The Lien Centre for Palliative Care (LCPC) was established in December 2008 as an academic Centre within Duke-NUS, in collaboration with the National Cancer Centre Singapore (NCCS) and the Singapore Health Services Group (SingHealth). Phase 1 (2008 through 2013) was successful in creating the Centre. Phase 2 (2014 to 2018) began with a new leadership team (Prof Eric Finkelstein, PhD, as Executive Director, and Dr Alethea Yee, Head of Department of Palliative Medicine at the National Cancer Centre Singapore, as Director of Education). In a period of less than 5 years, Phase 2 has seen LCPC transition into an internationally recognized academic research and education Centre with a portfolio of local and regional research projects that are highly relevant to patients and policymakers and a series of new blended learning courses. The team has grown from 12 to 34 faculty/staff; garnered over S$4M in competitive grants, published over 27 manuscripts, and has ongoing collaborations in ten countries in the region. We have also developed a series of new courses, trained over 1,100 individuals, worked with collaborators to develop guidelines in neonatal palliative care, and incubated an online palliative care e-book, among other accomplishments.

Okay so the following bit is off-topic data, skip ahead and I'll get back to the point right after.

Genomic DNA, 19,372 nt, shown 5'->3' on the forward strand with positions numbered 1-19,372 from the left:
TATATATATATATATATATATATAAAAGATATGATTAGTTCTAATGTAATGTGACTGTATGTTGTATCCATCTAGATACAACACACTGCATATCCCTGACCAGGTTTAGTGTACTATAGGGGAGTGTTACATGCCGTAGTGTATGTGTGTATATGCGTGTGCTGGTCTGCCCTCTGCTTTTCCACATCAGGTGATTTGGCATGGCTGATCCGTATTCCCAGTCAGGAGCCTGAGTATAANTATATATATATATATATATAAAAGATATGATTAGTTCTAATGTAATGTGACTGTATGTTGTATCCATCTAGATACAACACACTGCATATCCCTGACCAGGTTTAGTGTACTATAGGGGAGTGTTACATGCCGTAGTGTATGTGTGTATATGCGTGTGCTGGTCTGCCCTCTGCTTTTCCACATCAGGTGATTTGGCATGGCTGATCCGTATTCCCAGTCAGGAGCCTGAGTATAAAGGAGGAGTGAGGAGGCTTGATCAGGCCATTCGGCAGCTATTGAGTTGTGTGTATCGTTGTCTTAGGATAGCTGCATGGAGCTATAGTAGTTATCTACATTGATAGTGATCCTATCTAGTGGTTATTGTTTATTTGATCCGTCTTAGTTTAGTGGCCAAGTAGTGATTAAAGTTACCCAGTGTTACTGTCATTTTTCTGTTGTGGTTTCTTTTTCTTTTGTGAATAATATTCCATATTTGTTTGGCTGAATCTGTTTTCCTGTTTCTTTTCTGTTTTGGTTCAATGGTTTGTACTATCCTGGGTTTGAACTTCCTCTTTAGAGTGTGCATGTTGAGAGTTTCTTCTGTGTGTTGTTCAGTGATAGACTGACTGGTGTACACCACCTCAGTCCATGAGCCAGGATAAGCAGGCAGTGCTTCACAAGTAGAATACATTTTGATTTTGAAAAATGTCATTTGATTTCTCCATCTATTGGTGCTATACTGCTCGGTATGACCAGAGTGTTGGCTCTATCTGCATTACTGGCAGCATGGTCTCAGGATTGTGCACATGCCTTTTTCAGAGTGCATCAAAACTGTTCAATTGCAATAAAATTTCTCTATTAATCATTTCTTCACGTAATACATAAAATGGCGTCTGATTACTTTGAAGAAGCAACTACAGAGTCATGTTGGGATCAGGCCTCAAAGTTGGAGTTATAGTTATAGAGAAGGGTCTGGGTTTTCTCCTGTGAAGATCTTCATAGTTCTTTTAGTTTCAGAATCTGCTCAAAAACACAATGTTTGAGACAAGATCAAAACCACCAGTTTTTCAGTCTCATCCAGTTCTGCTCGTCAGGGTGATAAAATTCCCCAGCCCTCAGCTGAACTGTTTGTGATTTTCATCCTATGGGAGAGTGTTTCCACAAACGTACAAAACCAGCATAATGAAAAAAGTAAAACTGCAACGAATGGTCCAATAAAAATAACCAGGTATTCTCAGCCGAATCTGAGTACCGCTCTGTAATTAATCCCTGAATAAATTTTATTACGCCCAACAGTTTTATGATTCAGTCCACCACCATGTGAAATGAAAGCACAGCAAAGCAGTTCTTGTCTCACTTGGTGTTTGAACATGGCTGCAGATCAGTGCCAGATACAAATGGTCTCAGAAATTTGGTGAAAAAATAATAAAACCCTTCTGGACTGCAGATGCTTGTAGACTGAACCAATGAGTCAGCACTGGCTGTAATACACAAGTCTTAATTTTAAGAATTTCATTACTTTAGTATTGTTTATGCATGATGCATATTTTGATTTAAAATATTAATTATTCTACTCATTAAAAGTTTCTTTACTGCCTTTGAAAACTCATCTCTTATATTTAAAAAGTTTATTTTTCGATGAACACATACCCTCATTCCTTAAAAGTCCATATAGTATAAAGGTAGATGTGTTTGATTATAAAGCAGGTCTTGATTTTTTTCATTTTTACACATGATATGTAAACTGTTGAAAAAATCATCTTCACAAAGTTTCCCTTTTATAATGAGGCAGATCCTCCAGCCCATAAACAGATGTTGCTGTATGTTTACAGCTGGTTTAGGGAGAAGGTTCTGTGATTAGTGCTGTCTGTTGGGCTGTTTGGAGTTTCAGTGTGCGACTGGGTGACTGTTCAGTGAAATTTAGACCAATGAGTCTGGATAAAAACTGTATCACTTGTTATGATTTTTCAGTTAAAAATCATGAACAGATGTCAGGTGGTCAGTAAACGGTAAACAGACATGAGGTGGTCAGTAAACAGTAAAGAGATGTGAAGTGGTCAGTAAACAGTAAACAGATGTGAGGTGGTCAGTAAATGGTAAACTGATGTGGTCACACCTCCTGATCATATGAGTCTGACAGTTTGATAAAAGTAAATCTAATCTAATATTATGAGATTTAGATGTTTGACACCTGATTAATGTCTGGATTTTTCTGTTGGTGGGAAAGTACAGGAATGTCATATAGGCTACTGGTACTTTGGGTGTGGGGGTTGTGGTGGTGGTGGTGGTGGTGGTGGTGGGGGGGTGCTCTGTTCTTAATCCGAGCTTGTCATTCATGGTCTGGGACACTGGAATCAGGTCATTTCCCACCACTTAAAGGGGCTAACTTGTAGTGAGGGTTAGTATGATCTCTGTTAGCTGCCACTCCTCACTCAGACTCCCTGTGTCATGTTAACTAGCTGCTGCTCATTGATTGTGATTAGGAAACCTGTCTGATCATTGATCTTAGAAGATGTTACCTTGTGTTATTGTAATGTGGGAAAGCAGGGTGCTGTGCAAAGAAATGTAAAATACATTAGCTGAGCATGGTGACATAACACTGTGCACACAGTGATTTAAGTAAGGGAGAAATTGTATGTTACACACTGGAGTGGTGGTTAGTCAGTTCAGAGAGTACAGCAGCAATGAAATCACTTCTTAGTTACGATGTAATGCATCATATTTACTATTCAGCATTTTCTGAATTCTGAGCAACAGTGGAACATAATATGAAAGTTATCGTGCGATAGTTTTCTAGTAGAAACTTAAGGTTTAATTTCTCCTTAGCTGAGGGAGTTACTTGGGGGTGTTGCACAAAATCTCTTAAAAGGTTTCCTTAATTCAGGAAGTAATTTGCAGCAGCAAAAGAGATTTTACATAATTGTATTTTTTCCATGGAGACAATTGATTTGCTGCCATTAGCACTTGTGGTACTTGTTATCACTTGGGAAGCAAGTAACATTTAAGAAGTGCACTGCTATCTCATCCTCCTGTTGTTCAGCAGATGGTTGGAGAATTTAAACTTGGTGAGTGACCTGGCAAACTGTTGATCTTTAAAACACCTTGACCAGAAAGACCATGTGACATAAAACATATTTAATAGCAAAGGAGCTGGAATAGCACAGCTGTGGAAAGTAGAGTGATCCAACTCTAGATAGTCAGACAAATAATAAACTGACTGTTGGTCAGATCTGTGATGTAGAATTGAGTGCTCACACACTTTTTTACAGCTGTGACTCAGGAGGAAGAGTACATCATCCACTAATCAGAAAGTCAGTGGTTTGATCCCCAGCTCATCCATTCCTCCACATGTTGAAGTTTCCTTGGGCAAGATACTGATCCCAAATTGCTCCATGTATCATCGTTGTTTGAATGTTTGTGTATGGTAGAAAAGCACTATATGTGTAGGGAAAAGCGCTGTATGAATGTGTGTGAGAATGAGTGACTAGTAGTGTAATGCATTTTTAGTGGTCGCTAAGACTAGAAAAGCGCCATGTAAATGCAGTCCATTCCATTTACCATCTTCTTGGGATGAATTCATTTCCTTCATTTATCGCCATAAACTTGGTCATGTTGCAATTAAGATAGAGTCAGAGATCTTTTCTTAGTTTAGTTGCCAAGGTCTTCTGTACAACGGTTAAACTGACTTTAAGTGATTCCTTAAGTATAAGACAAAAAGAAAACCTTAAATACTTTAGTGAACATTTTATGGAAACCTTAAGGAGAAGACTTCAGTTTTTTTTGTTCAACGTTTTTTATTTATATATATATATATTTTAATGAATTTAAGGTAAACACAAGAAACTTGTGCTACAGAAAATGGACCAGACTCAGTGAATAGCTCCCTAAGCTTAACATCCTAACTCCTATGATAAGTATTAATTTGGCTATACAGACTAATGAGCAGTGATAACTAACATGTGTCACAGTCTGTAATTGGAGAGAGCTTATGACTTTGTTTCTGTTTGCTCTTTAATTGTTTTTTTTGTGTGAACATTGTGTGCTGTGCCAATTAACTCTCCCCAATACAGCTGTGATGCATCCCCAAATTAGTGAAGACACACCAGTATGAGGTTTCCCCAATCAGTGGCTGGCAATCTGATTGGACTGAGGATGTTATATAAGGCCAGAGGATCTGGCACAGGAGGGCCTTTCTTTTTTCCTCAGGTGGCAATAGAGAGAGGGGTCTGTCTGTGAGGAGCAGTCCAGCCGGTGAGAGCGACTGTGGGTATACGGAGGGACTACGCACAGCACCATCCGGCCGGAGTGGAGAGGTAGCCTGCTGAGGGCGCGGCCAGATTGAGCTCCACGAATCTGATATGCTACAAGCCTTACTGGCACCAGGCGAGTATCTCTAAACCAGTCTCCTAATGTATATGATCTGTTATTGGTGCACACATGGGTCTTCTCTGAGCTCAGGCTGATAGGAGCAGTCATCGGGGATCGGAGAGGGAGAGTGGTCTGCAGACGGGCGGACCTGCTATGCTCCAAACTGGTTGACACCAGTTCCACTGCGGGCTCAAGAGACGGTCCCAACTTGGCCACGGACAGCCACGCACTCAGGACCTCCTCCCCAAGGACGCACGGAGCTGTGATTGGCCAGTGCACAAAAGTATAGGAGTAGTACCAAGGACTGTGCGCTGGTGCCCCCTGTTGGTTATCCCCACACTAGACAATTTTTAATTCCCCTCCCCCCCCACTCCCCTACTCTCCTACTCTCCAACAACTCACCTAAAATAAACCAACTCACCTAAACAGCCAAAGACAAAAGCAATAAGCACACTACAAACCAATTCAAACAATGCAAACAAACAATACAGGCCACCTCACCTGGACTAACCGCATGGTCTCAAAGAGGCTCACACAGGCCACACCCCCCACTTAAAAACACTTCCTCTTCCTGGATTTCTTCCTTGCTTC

Phase 3 (2019 to 2023) aims to build off the momentum gathered in Phase 2 for both research and education. Whereas Phase 2 research necessarily required us to start with surveys and cohort studies to build trust in the community and to identify successful collaborators, research in Phase 3 will emphasize testing interventions and new models of care delivery. This includes but is not limited to early and integrated palliative care financing and delivery models, how to use patient decision aids to optimize treatment discussions, and how best to improve health communication, a significant concern raised by end of life (EOL) patients in our prior research. Phase 3 will also emphasize regional collaborations and non-cancer research, given that non-cancer deaths represent the majority of deaths today and this remains a significant gap in palliative care research both locally and regionally.